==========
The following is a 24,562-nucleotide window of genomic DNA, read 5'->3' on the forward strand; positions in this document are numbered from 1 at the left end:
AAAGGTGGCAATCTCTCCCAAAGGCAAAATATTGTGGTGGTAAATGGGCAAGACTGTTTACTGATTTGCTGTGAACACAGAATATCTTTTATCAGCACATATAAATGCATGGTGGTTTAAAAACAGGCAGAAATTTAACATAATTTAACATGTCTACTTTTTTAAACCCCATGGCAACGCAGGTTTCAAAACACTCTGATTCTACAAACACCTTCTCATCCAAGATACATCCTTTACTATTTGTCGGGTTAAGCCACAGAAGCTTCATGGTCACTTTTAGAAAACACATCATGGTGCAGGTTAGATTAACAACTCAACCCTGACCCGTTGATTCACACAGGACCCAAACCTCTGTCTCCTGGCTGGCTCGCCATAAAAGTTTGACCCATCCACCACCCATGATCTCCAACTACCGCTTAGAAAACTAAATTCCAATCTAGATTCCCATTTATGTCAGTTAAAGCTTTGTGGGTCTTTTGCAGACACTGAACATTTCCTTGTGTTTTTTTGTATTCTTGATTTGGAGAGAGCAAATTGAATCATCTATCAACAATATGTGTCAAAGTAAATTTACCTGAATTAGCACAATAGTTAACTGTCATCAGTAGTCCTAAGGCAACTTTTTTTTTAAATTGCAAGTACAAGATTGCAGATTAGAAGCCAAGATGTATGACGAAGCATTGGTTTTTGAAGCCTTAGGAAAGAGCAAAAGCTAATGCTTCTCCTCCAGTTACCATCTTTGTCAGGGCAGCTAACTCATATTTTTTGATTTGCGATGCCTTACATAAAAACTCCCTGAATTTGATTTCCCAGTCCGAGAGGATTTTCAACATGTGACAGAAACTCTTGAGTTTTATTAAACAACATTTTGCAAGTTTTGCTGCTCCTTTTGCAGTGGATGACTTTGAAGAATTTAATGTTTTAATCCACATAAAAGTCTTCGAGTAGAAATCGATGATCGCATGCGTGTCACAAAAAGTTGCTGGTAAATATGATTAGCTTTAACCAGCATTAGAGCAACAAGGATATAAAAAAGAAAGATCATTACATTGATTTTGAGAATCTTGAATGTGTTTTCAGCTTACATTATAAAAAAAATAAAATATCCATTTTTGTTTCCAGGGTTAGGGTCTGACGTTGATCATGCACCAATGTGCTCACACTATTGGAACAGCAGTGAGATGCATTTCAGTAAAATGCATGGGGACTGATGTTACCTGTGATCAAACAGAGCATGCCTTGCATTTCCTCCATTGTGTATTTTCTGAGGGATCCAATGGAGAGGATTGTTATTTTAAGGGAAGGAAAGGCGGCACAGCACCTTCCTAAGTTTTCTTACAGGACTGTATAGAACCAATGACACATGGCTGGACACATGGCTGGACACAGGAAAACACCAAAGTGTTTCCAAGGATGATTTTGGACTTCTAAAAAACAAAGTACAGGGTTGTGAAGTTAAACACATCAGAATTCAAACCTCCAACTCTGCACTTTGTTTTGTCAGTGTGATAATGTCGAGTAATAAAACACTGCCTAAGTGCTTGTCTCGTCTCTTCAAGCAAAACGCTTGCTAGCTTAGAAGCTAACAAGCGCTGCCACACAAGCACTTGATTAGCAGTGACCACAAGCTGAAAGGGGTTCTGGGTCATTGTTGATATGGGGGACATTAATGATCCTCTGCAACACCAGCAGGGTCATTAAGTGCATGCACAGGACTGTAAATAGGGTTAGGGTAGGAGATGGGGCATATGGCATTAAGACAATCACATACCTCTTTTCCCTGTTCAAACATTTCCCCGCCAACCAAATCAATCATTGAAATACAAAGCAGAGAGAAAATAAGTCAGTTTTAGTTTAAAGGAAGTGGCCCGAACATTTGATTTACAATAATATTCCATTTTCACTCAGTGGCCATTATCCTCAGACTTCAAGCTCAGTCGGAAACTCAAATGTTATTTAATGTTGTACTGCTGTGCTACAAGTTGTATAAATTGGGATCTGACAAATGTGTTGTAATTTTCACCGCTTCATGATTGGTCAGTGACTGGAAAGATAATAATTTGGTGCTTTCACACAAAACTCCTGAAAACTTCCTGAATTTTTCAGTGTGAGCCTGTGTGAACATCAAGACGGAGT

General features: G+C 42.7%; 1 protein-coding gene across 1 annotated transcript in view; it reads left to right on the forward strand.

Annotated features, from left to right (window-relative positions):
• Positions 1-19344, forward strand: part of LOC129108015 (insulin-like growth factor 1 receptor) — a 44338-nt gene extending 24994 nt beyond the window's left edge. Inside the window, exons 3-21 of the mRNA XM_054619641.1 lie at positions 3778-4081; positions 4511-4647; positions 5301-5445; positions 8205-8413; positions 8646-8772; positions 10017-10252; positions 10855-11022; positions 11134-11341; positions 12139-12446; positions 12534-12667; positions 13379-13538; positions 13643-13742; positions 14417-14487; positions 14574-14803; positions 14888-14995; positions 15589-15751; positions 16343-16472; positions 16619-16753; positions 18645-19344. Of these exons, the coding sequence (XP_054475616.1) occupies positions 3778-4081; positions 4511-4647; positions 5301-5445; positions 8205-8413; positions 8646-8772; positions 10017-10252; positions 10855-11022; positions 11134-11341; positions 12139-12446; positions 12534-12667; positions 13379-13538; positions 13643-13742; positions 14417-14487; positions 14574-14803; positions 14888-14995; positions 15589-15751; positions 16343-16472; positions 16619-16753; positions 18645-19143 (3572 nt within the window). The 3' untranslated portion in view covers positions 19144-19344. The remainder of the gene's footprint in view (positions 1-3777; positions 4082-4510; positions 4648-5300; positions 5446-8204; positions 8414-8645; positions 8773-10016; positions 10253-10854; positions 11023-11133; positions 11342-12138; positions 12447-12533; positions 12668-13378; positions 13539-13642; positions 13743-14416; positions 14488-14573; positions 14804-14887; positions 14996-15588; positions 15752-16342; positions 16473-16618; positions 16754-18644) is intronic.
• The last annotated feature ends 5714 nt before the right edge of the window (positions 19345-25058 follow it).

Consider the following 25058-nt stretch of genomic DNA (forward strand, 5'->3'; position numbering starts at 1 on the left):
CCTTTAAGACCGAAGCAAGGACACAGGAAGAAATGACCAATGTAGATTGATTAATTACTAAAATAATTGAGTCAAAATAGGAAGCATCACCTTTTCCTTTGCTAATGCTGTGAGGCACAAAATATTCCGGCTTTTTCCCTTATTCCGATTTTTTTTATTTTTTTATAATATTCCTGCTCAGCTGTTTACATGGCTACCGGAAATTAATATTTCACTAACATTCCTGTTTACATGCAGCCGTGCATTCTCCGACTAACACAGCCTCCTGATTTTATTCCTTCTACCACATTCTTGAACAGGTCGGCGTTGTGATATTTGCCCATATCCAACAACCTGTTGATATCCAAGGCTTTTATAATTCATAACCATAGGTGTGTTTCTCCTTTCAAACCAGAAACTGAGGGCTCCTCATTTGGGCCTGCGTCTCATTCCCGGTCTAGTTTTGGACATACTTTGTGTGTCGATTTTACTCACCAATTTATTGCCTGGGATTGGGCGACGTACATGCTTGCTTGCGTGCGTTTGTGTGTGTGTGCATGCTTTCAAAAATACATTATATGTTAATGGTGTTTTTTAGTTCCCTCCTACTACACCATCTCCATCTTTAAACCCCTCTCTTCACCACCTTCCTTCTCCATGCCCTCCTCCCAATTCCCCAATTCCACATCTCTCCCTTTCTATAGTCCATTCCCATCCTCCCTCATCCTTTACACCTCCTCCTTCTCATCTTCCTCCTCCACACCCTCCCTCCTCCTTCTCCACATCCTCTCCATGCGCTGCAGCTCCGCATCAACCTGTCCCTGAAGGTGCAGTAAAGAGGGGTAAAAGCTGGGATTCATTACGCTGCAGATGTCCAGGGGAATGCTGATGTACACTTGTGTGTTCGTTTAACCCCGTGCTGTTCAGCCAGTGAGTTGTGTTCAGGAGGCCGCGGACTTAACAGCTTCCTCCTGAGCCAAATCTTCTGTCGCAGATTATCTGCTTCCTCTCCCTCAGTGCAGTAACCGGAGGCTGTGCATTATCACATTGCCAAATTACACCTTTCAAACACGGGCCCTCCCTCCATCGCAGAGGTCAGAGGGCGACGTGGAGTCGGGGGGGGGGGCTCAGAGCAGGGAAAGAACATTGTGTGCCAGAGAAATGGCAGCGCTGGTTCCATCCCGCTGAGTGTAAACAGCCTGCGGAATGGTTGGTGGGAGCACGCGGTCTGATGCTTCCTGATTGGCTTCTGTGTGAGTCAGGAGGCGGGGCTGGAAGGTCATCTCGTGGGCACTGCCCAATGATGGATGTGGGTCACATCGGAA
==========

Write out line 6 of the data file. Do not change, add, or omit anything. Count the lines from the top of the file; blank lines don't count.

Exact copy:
• The last annotated feature ends 5714 nt before the right edge of the window (positions 19345-25058 follow it).